Botanist Charles T. Bryson clips tropical soda apple plants in field experiments. Photo courtesy of Peggy Greb, USDA Agricultural Research Service, www.forestryimages.org; Image Number 1316013.
Botanist Charles T. Bryson clips tropical soda apple plants in field experiments. Photo courtesy of Peggy Greb, USDA Agricultural Research Service, www.forestryimages.org; Image Number 1316013.
Cluster of immature fruit of the tropical soda apple with thorns on stem. Photo courtesy of Charles T. Bryson, USDA Agricultural Research Service, www.forestryimages.org; Image Number 1624037.
Cluster of immature fruit of the tropical soda apple with thorns on stem. Photo courtesy of Charles T. Bryson, USDA Agricultural Research Service, www.forestryimages.org; Image Number 1624037.
Cluster of immature fruit of the tropical soda apple. Photo courtesy of Charles T. Bryson, USDA Agricultural Research Service, www.forestryimages.org; Image Number 2254056.
Cluster of immature fruit of the tropical soda apple. Photo courtesy of Charles T. Bryson, USDA Agricultural Research Service, www.forestryimages.org; Image Number 2254056.
Close-up of flowers and developing fruit of tropical soda apple. Photo courtesy of Charles T. Bryson, USDA Agricultural Research Service, www.forestryimages.org; Image Number 2254059.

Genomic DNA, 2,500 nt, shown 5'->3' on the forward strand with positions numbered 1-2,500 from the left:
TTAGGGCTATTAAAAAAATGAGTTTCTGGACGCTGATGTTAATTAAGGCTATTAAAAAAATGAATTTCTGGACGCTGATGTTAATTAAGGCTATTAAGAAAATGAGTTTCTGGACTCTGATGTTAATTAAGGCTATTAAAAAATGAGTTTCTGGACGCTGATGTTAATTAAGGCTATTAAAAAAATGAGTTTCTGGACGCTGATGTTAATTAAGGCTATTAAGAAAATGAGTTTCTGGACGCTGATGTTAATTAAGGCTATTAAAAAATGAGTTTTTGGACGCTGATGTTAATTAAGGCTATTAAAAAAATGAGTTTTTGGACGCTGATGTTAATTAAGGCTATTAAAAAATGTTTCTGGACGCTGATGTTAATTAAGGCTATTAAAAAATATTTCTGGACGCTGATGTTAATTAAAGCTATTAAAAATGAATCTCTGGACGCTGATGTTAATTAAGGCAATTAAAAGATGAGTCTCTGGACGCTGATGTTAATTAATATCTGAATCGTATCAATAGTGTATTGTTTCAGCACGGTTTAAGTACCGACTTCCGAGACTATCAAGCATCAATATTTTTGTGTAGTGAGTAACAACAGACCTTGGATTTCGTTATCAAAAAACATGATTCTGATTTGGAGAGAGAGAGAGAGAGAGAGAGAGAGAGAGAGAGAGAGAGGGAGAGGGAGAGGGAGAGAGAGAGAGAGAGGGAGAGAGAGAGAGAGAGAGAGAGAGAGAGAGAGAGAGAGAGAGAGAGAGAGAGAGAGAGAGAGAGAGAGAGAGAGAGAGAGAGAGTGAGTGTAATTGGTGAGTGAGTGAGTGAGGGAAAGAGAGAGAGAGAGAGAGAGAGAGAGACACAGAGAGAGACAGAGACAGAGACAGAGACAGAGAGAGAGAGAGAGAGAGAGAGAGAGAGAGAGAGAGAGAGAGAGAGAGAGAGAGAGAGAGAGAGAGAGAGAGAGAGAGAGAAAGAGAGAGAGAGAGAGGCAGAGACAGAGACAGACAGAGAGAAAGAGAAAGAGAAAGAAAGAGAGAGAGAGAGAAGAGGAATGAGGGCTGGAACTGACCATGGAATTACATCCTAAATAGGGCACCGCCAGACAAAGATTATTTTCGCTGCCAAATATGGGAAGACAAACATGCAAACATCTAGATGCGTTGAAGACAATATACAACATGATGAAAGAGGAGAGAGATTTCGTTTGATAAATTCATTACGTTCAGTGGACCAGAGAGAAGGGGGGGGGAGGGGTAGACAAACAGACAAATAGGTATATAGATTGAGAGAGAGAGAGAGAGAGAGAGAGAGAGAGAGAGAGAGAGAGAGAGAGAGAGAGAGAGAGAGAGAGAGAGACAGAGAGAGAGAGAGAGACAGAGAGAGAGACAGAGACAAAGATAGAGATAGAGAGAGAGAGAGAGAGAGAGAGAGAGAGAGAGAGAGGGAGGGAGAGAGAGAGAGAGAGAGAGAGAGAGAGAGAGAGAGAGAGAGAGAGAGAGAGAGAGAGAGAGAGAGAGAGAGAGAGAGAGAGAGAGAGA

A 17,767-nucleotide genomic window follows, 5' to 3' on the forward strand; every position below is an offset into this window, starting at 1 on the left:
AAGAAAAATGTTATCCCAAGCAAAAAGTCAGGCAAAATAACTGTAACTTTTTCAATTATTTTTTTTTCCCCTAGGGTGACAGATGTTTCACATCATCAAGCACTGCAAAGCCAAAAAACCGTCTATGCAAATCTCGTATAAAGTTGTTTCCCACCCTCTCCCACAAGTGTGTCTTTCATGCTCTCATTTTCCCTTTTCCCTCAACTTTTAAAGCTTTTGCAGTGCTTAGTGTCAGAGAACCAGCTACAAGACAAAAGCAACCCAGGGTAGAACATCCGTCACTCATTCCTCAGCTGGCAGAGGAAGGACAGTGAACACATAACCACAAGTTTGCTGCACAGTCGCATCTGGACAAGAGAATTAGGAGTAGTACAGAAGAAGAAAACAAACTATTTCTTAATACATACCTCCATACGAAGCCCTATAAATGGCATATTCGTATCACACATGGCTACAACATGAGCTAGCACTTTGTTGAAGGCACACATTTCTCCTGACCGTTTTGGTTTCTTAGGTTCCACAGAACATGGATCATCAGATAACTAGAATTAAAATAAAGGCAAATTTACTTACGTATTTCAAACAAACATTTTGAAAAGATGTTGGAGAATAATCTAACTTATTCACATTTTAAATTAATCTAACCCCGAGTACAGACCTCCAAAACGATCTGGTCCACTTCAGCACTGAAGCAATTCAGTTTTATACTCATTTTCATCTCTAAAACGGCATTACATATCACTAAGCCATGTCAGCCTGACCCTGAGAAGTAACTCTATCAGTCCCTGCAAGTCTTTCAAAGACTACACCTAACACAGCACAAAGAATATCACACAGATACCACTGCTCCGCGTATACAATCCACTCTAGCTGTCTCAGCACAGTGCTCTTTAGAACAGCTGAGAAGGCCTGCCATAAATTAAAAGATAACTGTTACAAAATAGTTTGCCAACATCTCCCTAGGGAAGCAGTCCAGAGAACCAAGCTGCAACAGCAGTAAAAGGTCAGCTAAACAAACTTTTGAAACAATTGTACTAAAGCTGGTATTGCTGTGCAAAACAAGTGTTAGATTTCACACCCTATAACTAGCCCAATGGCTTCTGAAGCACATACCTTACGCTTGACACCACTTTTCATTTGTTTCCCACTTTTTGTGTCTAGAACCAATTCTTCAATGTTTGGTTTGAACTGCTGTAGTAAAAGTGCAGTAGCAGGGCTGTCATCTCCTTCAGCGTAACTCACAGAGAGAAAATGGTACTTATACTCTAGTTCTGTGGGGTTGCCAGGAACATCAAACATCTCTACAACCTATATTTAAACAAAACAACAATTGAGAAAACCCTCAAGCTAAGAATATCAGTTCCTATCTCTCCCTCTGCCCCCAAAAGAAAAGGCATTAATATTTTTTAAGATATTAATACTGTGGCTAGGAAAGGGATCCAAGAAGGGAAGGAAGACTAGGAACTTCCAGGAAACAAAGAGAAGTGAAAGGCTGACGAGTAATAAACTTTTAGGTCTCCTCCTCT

Close-up of flowers and developing fruit of tropical soda apple. Photo courtesy of Charles T. Bryson, USDA Agricultural Research Service, www.forestryimages.org; Image Number 2254059.
Scattered bushes of the tropical soda apple invading a pasture. Photo courtesy of J. Jeffrey Mullahey, University of Florida, www.forestryimages.org; Image Number 4054010.
Scattered bushes of the tropical soda apple invading a pasture. Photo courtesy of J. Jeffrey Mullahey, University of Florida, www.forestryimages.org; Image Number 4054010.
A single bush of the tropical soda apple. Photo courtesy of J. Jeffrey Mullahey, University of Florida, www.forestryimages.org; Image Number 4054012.
A single bush of the tropical soda apple. Photo courtesy of J. Jeffrey Mullahey, University of Florida, www.forestryimages.org; Image Number 4054012.
Tropical soda apple seedling from Jasper County, Texas. Photo courtesy of Mary Ketchersid.
Tropical soda apple seedling from Jasper County, Texas. Photo courtesy of Mary Ketchersid.
Foliage and flowers of tropical soda apple from Jasper County, Texas. Photo courtesy of Mary Ketchersid.
Foliage and flowers of tropical soda apple from Jasper County, Texas. Photo courtesy of Mary Ketchersid.
Mature fruit (with cross-section showing seeds) of tropical soda apple from Jasper County, Texas. Photo courtesy of Mary Ketchersid.
Mature fruit (with cross-section showing seeds) of tropical soda apple from Jasper County, Texas. Photo courtesy of Mary Ketchersid.
Mature fruit of tropical soda apple from Jasper County, Texas. Photo courtesy of Mary Ketchersid.
Mature fruit of tropical soda apple from Jasper County, Texas. Photo courtesy of Mary Ketchersid.
Page Updated/Reviewed: 07/14/2010 8:33 AM